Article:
Love. Open your heart: Joyas Voladoras by Bryan Doyle

I read a beautiful passage recently on living with caution, with a heart sealed from the ravages of time and emotion. We all engage in this self-defence, do we not? We have no fear as children. As we grow older, and we are stung by our friends, scratched by our family, slapped about a bit by time, we curl our hearts up into a tight-fisted little ball. The ball absorbs like a sponge, but is always on the edge of an explosion. It becomes an involuntary battle as age creeps in. The battle between soaking in or exploding out the pain. In the throes of constant battle, our mind forgets that there is such a state as living with an open heart. That we can be vulnerable, and its ok.

If we are to worry about being stung, we should also remember that there must be a profusion of flowers to have attracted the bee.

The passage is from “Joyas Voladoras” by Bryan Doyle and was quoted on a blog called 3quarksdaily about the lessons of life learned.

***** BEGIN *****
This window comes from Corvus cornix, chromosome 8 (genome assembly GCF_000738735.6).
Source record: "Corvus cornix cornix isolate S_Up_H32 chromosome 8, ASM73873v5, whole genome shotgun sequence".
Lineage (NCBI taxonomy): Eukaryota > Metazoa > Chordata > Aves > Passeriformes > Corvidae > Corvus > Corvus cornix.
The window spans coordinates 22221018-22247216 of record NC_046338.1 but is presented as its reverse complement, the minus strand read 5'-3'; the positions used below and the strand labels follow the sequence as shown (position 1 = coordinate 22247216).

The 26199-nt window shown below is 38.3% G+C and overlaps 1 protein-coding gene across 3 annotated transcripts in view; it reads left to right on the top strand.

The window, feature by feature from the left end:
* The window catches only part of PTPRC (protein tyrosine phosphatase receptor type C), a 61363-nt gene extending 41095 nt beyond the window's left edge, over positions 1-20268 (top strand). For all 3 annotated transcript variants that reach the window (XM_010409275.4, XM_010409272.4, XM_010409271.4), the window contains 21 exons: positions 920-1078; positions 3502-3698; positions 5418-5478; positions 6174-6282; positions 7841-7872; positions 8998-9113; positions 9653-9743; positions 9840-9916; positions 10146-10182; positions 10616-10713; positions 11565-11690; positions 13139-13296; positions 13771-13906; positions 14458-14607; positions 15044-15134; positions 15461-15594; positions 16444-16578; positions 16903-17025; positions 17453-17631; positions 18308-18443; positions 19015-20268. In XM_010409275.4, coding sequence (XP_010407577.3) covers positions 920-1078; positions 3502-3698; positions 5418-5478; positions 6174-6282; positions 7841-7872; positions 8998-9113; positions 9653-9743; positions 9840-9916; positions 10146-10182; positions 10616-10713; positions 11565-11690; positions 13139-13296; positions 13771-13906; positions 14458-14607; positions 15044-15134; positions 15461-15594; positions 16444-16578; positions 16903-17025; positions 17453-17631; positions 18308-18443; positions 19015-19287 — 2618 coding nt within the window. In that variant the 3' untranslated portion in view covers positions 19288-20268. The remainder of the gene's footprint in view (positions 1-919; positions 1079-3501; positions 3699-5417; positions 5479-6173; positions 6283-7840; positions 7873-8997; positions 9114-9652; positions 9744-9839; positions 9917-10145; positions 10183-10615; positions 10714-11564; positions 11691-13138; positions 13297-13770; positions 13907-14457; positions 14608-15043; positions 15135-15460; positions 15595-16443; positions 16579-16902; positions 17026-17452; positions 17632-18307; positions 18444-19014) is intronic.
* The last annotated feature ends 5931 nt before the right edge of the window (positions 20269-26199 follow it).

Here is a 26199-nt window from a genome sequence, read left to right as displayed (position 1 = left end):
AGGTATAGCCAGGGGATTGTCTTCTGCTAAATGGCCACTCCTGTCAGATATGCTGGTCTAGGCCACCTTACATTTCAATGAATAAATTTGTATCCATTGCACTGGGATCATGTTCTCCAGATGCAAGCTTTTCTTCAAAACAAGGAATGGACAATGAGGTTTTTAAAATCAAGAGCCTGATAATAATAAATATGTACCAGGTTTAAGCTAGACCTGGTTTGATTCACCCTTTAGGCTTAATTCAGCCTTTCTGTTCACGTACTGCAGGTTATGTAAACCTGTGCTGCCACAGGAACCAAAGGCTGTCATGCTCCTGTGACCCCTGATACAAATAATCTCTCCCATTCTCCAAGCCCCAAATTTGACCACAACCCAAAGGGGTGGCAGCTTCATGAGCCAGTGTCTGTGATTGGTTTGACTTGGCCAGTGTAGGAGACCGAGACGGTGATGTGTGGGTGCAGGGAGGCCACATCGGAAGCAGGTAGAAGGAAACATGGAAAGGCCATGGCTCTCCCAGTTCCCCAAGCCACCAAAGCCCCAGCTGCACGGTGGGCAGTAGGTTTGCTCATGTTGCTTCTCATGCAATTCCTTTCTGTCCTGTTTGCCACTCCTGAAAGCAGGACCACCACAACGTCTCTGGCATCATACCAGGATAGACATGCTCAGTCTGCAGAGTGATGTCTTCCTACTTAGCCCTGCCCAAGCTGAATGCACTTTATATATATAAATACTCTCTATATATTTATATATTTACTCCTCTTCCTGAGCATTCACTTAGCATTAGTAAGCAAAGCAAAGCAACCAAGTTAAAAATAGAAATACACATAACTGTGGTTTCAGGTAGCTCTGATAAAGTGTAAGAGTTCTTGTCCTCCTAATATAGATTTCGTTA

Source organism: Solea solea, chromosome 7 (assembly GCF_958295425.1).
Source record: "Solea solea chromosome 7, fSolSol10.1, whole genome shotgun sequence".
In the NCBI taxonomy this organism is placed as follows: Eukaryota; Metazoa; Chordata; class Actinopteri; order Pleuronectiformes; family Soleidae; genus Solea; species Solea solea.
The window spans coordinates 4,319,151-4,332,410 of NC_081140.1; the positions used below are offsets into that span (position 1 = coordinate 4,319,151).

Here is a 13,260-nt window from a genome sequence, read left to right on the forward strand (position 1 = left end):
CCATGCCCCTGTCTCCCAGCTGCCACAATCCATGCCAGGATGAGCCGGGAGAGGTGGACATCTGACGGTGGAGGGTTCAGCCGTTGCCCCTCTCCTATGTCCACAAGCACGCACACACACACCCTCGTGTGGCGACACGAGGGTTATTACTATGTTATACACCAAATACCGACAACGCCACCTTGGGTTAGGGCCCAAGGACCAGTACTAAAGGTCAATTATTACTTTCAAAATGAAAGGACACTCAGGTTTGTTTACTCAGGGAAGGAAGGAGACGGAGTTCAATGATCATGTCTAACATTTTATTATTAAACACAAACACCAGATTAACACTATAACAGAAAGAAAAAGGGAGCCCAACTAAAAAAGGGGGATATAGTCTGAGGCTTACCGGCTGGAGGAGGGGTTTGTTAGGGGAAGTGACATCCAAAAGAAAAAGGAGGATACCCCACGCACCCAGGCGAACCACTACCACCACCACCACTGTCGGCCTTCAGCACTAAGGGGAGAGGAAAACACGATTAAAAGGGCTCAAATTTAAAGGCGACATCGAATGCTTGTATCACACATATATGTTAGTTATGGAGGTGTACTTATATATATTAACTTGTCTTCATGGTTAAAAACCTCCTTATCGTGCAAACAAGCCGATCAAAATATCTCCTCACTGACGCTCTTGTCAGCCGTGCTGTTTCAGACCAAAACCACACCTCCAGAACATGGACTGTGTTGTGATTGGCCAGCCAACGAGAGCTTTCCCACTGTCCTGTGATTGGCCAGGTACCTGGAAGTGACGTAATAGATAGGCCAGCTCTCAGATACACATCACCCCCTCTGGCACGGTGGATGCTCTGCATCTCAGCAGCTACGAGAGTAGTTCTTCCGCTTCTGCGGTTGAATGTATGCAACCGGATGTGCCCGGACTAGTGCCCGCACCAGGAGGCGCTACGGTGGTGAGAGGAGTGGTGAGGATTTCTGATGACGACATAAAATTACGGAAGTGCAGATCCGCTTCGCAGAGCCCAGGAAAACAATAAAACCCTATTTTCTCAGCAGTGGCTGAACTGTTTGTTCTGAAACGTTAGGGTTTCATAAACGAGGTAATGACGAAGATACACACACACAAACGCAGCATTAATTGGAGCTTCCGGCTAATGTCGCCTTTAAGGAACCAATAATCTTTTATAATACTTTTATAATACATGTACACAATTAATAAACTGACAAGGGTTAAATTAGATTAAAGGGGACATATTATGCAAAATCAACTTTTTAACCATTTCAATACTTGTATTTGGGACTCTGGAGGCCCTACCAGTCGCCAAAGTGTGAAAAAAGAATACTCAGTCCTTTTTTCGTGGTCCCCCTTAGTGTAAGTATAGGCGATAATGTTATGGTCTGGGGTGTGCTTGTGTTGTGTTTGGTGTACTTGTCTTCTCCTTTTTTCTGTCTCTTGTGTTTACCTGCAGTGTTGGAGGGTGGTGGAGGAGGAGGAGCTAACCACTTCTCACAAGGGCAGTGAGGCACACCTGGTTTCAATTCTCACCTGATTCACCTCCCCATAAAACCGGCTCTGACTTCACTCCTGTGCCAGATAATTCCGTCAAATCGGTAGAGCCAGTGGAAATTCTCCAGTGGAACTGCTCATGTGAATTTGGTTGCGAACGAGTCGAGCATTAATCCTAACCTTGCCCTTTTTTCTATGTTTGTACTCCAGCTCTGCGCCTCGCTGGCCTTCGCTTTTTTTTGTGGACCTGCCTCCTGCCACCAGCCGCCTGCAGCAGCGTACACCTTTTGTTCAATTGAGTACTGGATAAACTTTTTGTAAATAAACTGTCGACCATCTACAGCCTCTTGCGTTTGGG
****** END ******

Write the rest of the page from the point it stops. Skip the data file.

So much held in a heart in a lifetime. So much held in a heart in a day, an hour, a moment. We are utterly open with no one, in the end — not mother and father, not wife or husband, not lover, not child, not friend. We open windows to each but we live alone in the house of the heart. Perhaps we must. Perhaps we could not bear to be so naked, for fear of a constantly harrowed heart. When young we think there will come one person who will savor and sustain us always; when we are older we know this is the dream of a child, that all hearts finally are bruised and scarred, scored and torn, repaired by time and will, patched by force of character, yet fragile and rickety forevermore, no matter how ferocious the defense and how many bricks you bring to the wall. You can brick up your heart as stout and tight and hard and cold and impregnable as you possibly can and down it comes in an instant, felled by a woman’s second glance, a child’s apple breath, the shatter of glass in the road, the words ‘I have something to tell you,’ a cat with a broken spine dragging itself into the forest to die, the brush of your mother’s papery ancient hand in a thicket of your hair, the memory of your father’s voice early in the morning echoing from the kitchen where he is making pancakes for his children.